Article by Susan Adams of Forbes Magazine, published on November 19, 2014.
College graduates in the class of 2015 with bachelor’s degrees in electrical engineering can expect an average starting salary of $57,000. Computer engineering graduates are close behind, with average salaries of $56,600. Next come mechanical engineering graduates with starting salaries of $56,000.
For the last 20 years, Phil Gardner, who runs Michigan State University’s employment office, has been in charge of a broad-based survey that gathers starting salary information from thousands of employers across the country. Gardner works through Michigan State’s Collegiate Employment Research Institute, where he is the director. This year CERI collected data from mid-August to mid-September, tapping the employment offices at 200 schools, which gathered starting salary data from 3,300 employers. Gardner says that engineering degrees have come out on top since he first took charge at CERI. “Students with these majors are highly technical and deeply trained so they have a more immediate value to employers,” he says. “They can apply their knowledge quickly to the workplace, so they can command a higher salary.”
After the top two engineering degrees, employers are paying the most for grads with degrees in software design and computer programming. “Everybody is looking for graduates with expertise in computer science,” says Gardner. “There’s just a huge demand.”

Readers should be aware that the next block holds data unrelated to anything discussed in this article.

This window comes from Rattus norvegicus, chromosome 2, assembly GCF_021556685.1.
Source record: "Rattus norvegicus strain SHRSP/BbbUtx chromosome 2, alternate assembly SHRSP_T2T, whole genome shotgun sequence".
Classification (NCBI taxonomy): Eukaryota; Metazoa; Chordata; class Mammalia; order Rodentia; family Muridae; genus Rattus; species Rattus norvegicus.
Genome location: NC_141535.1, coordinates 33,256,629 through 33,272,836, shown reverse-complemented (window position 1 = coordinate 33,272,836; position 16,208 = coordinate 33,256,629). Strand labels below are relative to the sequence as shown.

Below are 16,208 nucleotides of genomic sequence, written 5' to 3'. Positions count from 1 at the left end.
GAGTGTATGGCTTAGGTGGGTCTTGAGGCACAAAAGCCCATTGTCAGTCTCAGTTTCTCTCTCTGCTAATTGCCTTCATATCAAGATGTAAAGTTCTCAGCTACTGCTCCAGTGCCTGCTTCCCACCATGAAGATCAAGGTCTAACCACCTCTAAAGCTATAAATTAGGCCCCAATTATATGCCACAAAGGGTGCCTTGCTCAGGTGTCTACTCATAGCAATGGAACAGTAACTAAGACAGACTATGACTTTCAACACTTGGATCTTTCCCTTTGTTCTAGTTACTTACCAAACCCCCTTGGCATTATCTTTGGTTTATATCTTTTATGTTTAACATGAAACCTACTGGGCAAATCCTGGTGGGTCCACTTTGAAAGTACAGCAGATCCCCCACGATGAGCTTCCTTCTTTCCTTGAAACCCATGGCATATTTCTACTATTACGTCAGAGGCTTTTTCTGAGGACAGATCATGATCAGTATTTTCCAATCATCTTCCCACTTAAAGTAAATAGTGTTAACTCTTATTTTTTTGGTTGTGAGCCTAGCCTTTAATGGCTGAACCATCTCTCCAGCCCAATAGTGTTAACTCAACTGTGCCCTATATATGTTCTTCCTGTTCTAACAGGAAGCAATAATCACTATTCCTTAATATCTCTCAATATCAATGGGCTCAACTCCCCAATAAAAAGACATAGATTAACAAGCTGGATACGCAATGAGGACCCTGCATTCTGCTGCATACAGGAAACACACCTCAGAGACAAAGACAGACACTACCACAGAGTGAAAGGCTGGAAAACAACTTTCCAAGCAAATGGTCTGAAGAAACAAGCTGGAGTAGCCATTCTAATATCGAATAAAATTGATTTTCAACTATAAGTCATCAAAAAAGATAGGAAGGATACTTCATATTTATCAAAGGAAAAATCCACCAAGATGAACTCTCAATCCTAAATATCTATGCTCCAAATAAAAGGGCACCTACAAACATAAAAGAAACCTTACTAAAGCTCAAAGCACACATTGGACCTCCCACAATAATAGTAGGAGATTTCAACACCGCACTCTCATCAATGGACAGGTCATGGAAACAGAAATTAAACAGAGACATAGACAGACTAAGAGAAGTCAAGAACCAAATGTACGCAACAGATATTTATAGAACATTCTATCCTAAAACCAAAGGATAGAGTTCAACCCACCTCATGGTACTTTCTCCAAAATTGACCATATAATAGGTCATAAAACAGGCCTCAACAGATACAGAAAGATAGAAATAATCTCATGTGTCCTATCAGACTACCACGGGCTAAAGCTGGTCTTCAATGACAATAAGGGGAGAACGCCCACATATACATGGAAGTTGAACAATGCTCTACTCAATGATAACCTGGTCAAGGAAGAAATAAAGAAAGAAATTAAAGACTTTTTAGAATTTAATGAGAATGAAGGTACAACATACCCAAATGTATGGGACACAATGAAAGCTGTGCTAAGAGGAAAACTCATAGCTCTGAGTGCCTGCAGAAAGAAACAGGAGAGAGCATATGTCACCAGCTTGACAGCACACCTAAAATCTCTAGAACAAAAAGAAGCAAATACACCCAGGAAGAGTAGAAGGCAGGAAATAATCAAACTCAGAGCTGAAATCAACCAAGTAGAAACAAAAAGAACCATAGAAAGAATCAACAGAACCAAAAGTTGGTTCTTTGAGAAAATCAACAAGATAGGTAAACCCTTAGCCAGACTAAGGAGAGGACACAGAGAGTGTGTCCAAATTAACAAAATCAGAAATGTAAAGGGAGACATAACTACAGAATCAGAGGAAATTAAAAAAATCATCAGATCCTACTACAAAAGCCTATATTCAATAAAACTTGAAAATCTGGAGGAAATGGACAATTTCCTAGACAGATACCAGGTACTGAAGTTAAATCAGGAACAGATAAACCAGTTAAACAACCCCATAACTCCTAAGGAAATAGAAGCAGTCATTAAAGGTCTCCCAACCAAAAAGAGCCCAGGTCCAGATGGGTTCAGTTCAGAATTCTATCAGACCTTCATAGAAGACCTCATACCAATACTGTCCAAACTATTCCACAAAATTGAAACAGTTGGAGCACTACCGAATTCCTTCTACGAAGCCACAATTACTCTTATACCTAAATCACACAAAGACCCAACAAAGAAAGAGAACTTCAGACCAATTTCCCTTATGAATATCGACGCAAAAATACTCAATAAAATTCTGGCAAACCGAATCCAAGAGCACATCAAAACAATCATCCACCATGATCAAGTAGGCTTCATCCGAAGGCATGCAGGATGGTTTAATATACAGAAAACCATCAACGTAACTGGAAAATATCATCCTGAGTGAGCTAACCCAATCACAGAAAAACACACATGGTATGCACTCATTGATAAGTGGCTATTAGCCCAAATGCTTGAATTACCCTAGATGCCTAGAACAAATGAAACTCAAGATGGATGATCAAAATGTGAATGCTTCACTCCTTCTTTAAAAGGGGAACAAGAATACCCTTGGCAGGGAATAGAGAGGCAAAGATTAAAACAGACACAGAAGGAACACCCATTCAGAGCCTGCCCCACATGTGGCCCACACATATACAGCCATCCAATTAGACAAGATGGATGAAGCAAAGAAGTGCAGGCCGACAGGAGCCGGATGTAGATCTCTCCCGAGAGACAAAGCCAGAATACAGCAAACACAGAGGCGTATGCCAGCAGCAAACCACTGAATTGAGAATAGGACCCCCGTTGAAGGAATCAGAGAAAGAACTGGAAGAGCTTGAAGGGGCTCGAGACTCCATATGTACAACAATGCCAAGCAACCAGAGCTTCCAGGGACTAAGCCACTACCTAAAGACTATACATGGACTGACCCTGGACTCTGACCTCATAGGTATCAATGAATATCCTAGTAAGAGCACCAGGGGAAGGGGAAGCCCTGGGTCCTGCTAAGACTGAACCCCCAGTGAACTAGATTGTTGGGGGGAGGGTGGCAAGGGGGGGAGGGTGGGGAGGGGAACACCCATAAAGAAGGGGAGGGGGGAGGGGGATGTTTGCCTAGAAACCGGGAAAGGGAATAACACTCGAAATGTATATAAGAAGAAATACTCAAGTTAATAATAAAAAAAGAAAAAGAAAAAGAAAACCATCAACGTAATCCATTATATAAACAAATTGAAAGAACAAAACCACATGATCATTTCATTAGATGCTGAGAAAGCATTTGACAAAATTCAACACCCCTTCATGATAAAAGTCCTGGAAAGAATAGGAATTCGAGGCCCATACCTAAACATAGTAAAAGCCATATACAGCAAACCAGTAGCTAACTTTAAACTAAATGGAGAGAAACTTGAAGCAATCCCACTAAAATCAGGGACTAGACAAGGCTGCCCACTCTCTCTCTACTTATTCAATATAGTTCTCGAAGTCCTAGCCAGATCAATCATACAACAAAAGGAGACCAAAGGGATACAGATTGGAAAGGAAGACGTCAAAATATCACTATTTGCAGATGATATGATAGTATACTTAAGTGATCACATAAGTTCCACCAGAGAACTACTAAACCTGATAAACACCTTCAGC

While engineering and computer science graduates will command strong starting salaries next year, CERI’s research also shows a sobering statistic: The majority of employers, 62%, plan to keep salaries at the same level as last year, which means a slight decline in wages, given inflation. Only 37% of employers are planning to increase salaries, and then only by 3%-5%. A smaller group, 18% of employers, plan to hike salaries by more than 10%. Those increases will come in the following sectors: manufacturing, finance and insurance services, and professional, business and scientific services. As for company size, small- and fast-growth companies will have the greatest increases, with 23% of those firms offering compensation that is 10% higher than last year.
If engineering and computer science are at the top of the list, what’s at the bottom? Advertising, social work and psychology all pay below $37,000. A major the table lists as “Humanities and Liberal Arts” fares a bit better, with a starting salary of $39,000. (The salaries in the table include only base salaries and not commissions, stipends, bonuses, housing and moving allowances or other incentives.)
Click here for CERI's chart of 25 degrees and their expected starting salaries for the class of 2015.